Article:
Human defilement is not the only factor at work in the destruction of outdoor landmarks, however. Erosion caused by weather conditions and natural degradation over time is a constant threat to their conservation. How best to preserve them whilst maintaining the integrity of the original structure has often proven a contentious issue. The Pictish standing stones of medieval Scotland exemplify this struggle, as their pictorial and ogham inscriptions are gradually worn by the harsh climate. In Forres, on the Moray coast, the monolithic ninth-century Sueno’s Stone now stands interred behind glass panels to prevent further damage, although remains on the site where it was first erected. The Anglo-Saxon Ruthwell Cross, which once stood in the yard of the church after which it is named, is now housed inside the building in an apse specially constructed for it in 1887. Whilst sheltering the cross – which dates to the eighth century – from the elements has ensured its survival, in doing so it no longer serves the same purpose for which it was originally created. What once was an object to be observed by passing laity – an ecclesiastical monument to the omnipotence of God and a beacon for travelling pilgrims – is now an artefact of historical religious significance. Whilst the artistry of the cross can still be admired by those who enter Ruthwell Church today, its context in the annals of medieval Christianity ought not to be disregarded.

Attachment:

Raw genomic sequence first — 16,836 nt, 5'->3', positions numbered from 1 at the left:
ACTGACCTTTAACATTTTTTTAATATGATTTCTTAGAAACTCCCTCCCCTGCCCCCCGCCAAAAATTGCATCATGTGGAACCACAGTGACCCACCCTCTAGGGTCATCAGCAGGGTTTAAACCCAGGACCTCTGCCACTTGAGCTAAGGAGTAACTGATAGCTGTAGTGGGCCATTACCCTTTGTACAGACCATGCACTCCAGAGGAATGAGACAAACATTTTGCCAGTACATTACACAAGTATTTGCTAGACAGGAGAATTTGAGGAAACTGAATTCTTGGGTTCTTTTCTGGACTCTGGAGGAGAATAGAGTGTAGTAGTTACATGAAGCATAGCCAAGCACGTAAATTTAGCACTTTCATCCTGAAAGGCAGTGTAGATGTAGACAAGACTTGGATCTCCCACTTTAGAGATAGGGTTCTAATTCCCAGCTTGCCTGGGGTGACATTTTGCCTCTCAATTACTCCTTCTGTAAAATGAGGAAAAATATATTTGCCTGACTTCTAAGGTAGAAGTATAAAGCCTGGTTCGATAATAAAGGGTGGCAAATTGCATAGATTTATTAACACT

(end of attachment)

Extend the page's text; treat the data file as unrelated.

Sueno’s Stone in Forres, Moray is now stands behind an armoured glass structure to prevent natural and human degradation.

Preserving and restoring structures subject to elemental deterioration presents a plethora of issues to conservationists, something which is only exacerbated by sites which benefit greatly from the tourist trade. Drawing new swathes of visitors to areas on occasion serves as the driving force in restoring ancient monuments but becomes problematic when done so to an inadequate standard. Addressing cosmetic deterioration on a merely superficial level often fails to fully address the source of the decay or does so in a manner unsympathetic to the original architecture. In 2016, the Great Wall of China once again hit headlines due to what individuals, including the chairman of the China Great Wall Society, viewed as an incredibly unsympathetic repair on a mile long stretch of it however official plans were announced in 2019 to reinstate the wall and prevent further irreversible damage.